“President Biden’s defense budget request is wholly inadequate — it’s nowhere near enough to give our service members the resources, equipment and training they need,” Senate Armed Services Committee ranking member Jim Inhofe, R-Okla., and his House counterpart, Rep. Mike Rogers, R-Ala., said in a statement. “It’s disingenuous to call this request an increase because it doesn’t even keep up with inflation — it’s a cut.”

Budget documents touted several “advanced capability enablers,” including microelectronics (funded at $2.3 billion), artificial intelligence ($874 million) and 5G networking ($398 million), as well as hypersonics ($3.8 billion). The hypersonics funding would field more Army Long Range Hypersonic Weapon batteries, add DDG 1000 destroyers as launch platforms for more Navy Conventional Prompt Strike weapons and start buying the Air Force’s Advanced Rapid Response Weapon.

“We are trying right now to put down payments on investments that are going to pay huge dividends, five, 10, 15 years from now, for a future force that will be able to compete successfully with any adversary out there, to include China,” Milley said Thursday.

Members of the AGM-183A Air-launched Rapid Response Weapon Instrumented Measurement Vehicle 2 test team make final preparations prior to a captive-carry test flight of the prototype hypersonic weapon at Edwards Air Force Base, California, Aug. 8. (Kyle Brasier/U.S. Air Force)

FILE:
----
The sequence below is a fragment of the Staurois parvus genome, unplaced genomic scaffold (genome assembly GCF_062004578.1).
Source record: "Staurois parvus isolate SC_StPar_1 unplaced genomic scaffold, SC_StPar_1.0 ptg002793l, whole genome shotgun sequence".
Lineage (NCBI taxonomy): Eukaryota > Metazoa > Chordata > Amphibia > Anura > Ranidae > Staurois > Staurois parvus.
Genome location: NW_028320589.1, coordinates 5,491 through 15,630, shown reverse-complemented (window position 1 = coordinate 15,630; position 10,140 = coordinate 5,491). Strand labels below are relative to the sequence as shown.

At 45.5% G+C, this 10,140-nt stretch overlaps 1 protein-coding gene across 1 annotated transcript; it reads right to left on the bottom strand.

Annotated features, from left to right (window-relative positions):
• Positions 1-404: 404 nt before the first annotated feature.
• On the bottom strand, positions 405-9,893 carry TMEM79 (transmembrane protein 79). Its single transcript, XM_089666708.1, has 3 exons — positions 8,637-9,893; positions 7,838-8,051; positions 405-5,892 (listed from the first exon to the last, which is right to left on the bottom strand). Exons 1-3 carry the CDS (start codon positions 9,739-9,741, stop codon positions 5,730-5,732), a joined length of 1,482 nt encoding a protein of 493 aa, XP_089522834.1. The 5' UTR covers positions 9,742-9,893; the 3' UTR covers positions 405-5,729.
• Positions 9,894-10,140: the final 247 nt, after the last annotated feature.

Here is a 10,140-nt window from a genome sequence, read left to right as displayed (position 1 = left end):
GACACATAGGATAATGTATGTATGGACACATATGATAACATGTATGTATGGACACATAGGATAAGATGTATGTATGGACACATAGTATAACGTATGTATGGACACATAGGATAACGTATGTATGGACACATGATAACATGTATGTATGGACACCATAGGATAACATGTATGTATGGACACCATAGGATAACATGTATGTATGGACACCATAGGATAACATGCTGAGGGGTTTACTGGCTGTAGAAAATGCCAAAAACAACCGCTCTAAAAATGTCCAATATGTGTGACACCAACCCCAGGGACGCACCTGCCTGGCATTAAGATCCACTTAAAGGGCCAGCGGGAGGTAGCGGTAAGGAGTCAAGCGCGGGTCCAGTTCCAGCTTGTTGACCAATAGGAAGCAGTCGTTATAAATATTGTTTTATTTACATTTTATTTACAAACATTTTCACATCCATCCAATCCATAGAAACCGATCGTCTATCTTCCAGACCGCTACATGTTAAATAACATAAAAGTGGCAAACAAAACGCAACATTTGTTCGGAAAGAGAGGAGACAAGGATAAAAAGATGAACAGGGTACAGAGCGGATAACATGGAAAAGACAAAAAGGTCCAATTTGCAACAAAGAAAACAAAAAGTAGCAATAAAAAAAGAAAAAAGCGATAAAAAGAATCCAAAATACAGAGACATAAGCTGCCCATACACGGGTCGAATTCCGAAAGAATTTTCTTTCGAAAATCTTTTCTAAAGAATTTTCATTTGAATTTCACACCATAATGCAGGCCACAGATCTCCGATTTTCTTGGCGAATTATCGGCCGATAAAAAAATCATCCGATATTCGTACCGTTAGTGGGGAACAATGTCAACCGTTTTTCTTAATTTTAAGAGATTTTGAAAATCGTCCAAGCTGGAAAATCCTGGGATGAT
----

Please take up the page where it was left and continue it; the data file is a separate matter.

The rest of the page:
Members of the AGM-183A Air-launched Rapid Response Weapon Instrumented Measurement Vehicle 2 test team make final preparations prior to a captive-carry test flight of the prototype hypersonic weapon at Edwards Air Force Base, California, Aug. 8. (Kyle Brasier/U.S. Air Force)

Hypersonic weapons have been at the heart of America’s race with China and Russia, which are arguably ahead. The Pentagon has been pursuing two main types of hypersonic weapons: a hypersonic glide vehicle, which is launched from a rocket, and a hypersonic cruise missile capable of being launched from a fighter jet or bomber.

The forward leaning focus also includes full funding for modernizing all three legs of the nuclear triad, with $27.7 billion for the nuclear enterprise. That includes the Columbia-class submarine, B-21 bomber, long-range standoff weapon and next-generation intercontinental ballistic missile known as the Ground Based Strategic Deterrent.

Missing from the budget request are top-line projections over the Future Years Defense Program, or FYDP, making the request something of a placeholder as the new administration begins its major Global Posture Review and, eventually a National Defense Strategy.

The China focus, legacy system cuts, future focus and robust nuclear spending, are all themes from then-President Donald Trump’s last budget, for fiscal 2021.

Also in line with Trump budget projections, Biden’s request rolls the wartime account known as OCO, often criticized as a slush fund, into the base budget.

OCO is a complicated category, and the proposal splits it between actual “direct war requirements” (which fell by $5.6 billion to $14.3 billion) and “OCO for base” and “enduring” requirements (which together fell by $21.7 billion).

Though the savings could ostensibly be available to other priorities, defense officials said the actual amount is in flux as the administration crafts plans to field an over-the-horizon counter-terror capability for Afghanistan, and meant to deter Iran.